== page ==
BOT meeting put on hold amid cries of ‘justice for faculty’

Posted on 05 December 2017 by admin

Student protesters show support for professors by laying on ground, chanting


By: Stephen Buechter
Staff Writer


01STLCC’s Board of Trustees were interrupted during their Nov. 30 meeting when five students threw themselves onto the ground in front of the board table. Arguably the most important meeting this year, the board was scheduled to vote on whether or not to pass recent budget recommendations, including a reduction in force of up to 70 full-time faculty members. 

The initial five students acted before the vote could take place, laying on the floor and chanting “justice for faculty” over the meeting. The students refused to move and several other students joined in on the chanting. The board left during the protest and waited in a side room. The delay lasted for nearly an hour, gaining more students at it continued.

El-Shaddi Ackles, a student at Meramec who spoke out during the public forum section of the meeting, told those in attendance how his teachers had helped him through the death of his significant other, and described a “feeling of unity” with the other students in the room.  Ackle’s involvement in the protest was inspired by his “wonderful educational experience” at Meramec and his desire not to see it disappear.

Protesting students Ashley Zeiter, Colleen Messerly and Sarah Kelly attended the meeting to support STLCC professors. All three said that their participation in the protest was not planned beforehand, but were inspired by the action of other students .

“The reason I’m enjoying [my time at STLCC] is because of the faculty,” said Messerly.  “It’s not the facility, it’s all the faculty.”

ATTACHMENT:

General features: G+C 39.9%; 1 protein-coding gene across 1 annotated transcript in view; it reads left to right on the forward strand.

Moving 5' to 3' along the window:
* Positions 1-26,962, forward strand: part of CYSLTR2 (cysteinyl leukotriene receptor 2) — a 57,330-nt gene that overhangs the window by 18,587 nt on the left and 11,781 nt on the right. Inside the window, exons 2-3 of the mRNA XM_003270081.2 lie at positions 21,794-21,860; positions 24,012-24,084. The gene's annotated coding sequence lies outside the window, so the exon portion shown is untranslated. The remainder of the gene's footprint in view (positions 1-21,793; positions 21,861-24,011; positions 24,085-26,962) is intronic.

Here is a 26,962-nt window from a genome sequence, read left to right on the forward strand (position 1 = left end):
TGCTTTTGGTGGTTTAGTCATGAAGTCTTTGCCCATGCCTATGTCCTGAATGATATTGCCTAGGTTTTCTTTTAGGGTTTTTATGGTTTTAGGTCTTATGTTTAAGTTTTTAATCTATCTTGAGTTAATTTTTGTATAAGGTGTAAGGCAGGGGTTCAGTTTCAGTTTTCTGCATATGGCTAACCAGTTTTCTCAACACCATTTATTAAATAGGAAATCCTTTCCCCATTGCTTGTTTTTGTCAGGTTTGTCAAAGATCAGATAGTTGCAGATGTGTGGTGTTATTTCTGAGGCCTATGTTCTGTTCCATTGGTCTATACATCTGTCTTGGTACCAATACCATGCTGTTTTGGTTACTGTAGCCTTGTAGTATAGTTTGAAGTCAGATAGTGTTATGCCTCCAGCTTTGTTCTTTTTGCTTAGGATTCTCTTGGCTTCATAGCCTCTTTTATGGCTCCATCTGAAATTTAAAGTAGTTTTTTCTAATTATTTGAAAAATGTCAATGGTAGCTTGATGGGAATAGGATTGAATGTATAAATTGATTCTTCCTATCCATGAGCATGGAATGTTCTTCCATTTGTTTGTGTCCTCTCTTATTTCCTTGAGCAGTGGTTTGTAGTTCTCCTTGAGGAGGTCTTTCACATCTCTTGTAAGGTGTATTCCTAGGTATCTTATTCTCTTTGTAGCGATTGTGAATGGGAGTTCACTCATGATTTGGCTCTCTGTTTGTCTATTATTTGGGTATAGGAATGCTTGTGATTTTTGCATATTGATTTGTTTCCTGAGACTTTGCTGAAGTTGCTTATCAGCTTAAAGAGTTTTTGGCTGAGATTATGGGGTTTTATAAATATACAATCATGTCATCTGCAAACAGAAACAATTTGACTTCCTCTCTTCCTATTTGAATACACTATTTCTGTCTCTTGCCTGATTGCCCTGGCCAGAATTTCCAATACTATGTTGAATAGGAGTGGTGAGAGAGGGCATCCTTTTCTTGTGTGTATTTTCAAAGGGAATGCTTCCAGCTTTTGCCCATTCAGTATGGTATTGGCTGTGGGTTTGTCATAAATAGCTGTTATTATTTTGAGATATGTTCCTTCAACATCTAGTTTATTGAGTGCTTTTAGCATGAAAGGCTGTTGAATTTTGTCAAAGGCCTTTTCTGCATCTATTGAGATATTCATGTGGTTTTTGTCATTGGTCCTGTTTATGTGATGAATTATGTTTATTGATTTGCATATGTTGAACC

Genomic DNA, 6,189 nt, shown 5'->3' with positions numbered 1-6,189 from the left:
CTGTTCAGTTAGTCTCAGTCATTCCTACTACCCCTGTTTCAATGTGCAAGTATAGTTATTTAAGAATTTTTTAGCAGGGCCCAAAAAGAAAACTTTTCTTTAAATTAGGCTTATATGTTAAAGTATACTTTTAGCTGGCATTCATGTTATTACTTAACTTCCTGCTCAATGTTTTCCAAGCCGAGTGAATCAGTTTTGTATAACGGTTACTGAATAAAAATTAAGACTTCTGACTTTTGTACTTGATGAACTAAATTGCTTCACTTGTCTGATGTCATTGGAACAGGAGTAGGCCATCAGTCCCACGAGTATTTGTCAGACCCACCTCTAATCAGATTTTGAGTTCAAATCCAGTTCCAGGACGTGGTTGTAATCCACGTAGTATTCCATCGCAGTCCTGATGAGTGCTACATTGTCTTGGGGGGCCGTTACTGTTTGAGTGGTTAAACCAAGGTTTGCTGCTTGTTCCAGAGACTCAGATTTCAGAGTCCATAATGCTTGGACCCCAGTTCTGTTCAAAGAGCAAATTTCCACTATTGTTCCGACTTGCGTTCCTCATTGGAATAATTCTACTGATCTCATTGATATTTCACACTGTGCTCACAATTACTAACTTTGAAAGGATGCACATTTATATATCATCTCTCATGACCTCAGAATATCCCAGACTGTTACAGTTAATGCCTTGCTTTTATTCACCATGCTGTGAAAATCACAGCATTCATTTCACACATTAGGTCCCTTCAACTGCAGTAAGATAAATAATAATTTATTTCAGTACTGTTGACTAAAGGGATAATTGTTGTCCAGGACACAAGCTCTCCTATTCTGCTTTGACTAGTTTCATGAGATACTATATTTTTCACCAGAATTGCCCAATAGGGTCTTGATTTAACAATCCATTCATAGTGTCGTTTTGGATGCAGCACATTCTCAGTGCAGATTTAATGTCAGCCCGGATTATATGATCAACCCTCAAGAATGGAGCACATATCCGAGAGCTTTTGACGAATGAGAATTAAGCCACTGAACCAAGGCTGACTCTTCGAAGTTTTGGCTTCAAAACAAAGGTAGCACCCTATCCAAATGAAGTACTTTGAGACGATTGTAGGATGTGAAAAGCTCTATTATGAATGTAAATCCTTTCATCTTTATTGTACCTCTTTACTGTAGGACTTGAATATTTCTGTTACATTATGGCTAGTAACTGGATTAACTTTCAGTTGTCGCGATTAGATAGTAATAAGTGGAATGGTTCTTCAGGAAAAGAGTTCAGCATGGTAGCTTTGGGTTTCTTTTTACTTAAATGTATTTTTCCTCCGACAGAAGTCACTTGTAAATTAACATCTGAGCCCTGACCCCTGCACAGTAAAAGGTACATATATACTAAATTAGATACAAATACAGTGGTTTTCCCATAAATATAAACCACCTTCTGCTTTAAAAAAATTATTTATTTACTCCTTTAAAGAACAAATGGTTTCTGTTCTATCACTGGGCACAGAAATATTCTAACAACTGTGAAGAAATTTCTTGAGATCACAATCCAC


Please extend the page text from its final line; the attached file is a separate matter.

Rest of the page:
The protest inspired mixed reactions from the crowd.  Although many students joined in, much of the faculty present simply watched on, with some discussing the protests as it took place, others remaining entirely silent.

When the board returned to the room over an hour later, they voted in a huddle amid protests, the results of which were drowned out by the sound of chanting.  Once the vote was over, the protesters moved outside the Cosand Center.

The results of the vote were not revealed until later that night. Members of the board left roughly ten minutes after the meeting in a group, ignoring the protestors outside.

Before the press release, however, a brief rumor circulated that the vote had been delayed until March 2018. This was proven false by a press release, sent out late that night, which announced the vote had in fact passed.

The rumor, thought to have been circulated by those standing close to the board during the vote, stemmed from an amendment to the reduction in force proposal delaying the reduction in force until March to allow time for faculty and staff to consider taking a Voluntary Separation Incentive Payment deal.

Spencer Cook, a vocal part of the protest, said that he felt he was “lied to.”

“I’m not surprised [Chancellor Pittman] would lie to get us off his back,” said Cook. “That just shows how tired he is.”

Despite the RIF passing, Ackles said he remains certain that his voice was heard.

“I feel that we made an impact on the board members and were able to make our point well known,” said Ackles. “I am positive that our message was sent to the administration.”

But for Cook, the long fight has just begun.

“This is about what’s right,” said Cook. “All I care about now is winning the battle.”


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